Introducing: Quarry Transfer

To ensure that I don’t reflect too long on the development of Brewery Pit, I thought I would also include some details of my current diorama project.

Quarry Transfer depicts transfer sidings from a raised narrow gauge system and standard gauge siding at ground level.

Quarry Transfer in development

Quarry Transfer in development

Building Quarry Transfer fits three purposes:

  1. It allows me to take pictures of my fleet of circa 1968 BR Green/Blue transition diesels (so Brewery pit can stay a circa 1948 layout).
  2. It gives me justification to build the small fleet of OO9 engine kits that I have purchased in the past few years.
  3. It allows me to experiment with some terrain effects that I haven’t had the chance to develop while building Brewery pit.


Class 25 Diesel and OO9 gauge Ruston diesel

Class 25 Diesel and OO9 gauge Ruston diesel

For those that are unsure, OO9 is the same scale as OO (i.e. the people are the same size), but OO9 locos run on much smaller track than OO engines. The difference is depicted in the picture to the left. Note that the man in the picture could fit easily in both engines, but the smaller engine runs on much narrower track (Narrow Gauge).

Narrow gauge railways are often constructed to: traverse terrain unsuitable for larger railways; and as a cheaper alternative to developing a standard gauge railway (such as for mines, quarries and sewage workings etc.).

Trial Photos

Test placing of scenery.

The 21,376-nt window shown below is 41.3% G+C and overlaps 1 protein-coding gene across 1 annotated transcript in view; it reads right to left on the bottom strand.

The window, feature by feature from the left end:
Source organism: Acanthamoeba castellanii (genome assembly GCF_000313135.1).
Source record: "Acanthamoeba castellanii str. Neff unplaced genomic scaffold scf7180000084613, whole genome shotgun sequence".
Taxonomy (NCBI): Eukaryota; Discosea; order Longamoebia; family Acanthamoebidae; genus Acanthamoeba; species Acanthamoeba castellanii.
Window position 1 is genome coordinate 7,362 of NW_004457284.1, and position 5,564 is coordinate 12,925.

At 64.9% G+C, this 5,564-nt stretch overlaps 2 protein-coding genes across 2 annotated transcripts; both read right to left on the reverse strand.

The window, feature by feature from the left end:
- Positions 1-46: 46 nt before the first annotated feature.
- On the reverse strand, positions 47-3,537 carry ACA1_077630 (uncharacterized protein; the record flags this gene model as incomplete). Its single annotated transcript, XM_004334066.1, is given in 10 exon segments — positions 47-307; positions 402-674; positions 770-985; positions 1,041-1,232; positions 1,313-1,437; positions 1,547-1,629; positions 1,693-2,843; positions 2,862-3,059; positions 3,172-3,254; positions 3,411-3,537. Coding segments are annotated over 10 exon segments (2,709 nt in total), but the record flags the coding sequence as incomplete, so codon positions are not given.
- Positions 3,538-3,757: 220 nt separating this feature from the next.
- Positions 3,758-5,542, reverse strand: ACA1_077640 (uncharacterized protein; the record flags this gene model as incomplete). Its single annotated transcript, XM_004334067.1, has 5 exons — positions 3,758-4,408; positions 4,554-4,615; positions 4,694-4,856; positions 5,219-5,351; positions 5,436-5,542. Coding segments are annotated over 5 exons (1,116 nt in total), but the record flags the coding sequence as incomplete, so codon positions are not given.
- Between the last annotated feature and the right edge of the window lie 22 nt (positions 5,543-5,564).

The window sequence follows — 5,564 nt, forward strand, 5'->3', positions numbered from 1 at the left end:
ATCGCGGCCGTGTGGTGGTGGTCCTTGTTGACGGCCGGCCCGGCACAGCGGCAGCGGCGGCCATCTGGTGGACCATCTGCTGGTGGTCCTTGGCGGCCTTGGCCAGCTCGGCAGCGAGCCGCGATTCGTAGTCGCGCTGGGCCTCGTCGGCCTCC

Test placing of scenery.

As this diorama is primarily being produced so I can take photos of my locos, it is important that I can get a good perspective on the model with my camera. In a similar manner to how I produced Brewery Pit, I started by placing the main items of scenery and took trial pictures to see how well framed the final pictures would be (see right).

Based on this picture, I felt that although nicely framed, the OO9 locos would be obscured by their larger friends on the lower track. So I decided to raise the level of the narrow gauge track for the final layout.


Polystyrene rock-faces attacked with a hacksaw and being glued onto the back scene.

Polystyrene rock-faces attacked with a hacksaw and being glued onto the back scene.

The rocky outcrops are constructed from polystyrene, historically not one of my favourite materials. The use of a small hacksaw on the polystyrene has given a good impression of the blasted rock-face effect I was after.

Plaster bandages were used to bed in the rocky outcrops, and also as a front facing surface for the raised narrow gauge sidings. The bandages should provide a good surface to detail with some nice upland vegetation.

I haven’t worked on this project in a while (probably because I know I have to get the jigsaw out for the next step), but now the days are getting darker and colder, I will no doubt be pressing on with construction.

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